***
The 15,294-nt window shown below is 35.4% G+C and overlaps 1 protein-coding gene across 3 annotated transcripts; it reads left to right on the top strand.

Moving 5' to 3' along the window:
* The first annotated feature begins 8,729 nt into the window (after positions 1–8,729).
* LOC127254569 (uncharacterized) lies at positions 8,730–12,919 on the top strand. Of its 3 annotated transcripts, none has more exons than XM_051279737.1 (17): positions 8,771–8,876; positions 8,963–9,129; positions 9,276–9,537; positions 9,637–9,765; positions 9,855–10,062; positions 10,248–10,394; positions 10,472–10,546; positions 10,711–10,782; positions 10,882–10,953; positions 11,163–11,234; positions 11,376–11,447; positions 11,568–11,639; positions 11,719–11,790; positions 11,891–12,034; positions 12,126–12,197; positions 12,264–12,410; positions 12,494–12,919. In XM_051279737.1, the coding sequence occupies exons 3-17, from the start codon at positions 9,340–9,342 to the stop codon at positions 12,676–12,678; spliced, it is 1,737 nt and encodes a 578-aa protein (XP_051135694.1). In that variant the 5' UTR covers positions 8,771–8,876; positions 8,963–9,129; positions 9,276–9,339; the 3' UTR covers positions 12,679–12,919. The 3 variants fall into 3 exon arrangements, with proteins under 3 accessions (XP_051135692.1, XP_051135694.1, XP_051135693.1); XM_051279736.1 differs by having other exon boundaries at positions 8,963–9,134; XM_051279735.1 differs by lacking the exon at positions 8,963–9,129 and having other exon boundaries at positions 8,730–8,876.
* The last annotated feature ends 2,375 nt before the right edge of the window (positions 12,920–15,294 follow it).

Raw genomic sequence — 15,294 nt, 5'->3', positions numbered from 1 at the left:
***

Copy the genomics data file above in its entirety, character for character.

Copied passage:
The 15,294-nt window shown below is 35.4% G+C and overlaps 1 protein-coding gene across 3 annotated transcripts; it reads left to right on the top strand.

Moving 5' to 3' along the window:
* The first annotated feature begins 8,729 nt into the window (after positions 1–8,729).
* LOC127254569 (uncharacterized) lies at positions 8,730–12,919 on the top strand. Of its 3 annotated transcripts, none has more exons than XM_051279737.1 (17): positions 8,771–8,876; positions 8,963–9,129; positions 9,276–9,537; positions 9,637–9,765; positions 9,855–10,062; positions 10,248–10,394; positions 10,472–10,546; positions 10,711–10,782; positions 10,882–10,953; positions 11,163–11,234; positions 11,376–11,447; positions 11,568–11,639; positions 11,719–11,790; positions 11,891–12,034; positions 12,126–12,197; positions 12,264–12,410; positions 12,494–12,919. In XM_051279737.1, the coding sequence occupies exons 3-17, from the start codon at positions 9,340–9,342 to the stop codon at positions 12,676–12,678; spliced, it is 1,737 nt and encodes a 578-aa protein (XP_051135694.1). In that variant the 5' UTR covers positions 8,771–8,876; positions 8,963–9,129; positions 9,276–9,339; the 3' UTR covers positions 12,679–12,919. The 3 variants fall into 3 exon arrangements, with proteins under 3 accessions (XP_051135692.1, XP_051135694.1, XP_051135693.1); XM_051279736.1 differs by having other exon boundaries at positions 8,963–9,134; XM_051279735.1 differs by lacking the exon at positions 8,963–9,129 and having other exon boundaries at positions 8,730–8,876.
* The last annotated feature ends 2,375 nt before the right edge of the window (positions 12,920–15,294 follow it).

Raw genomic sequence — 15,294 nt, 5'->3', positions numbered from 1 at the left: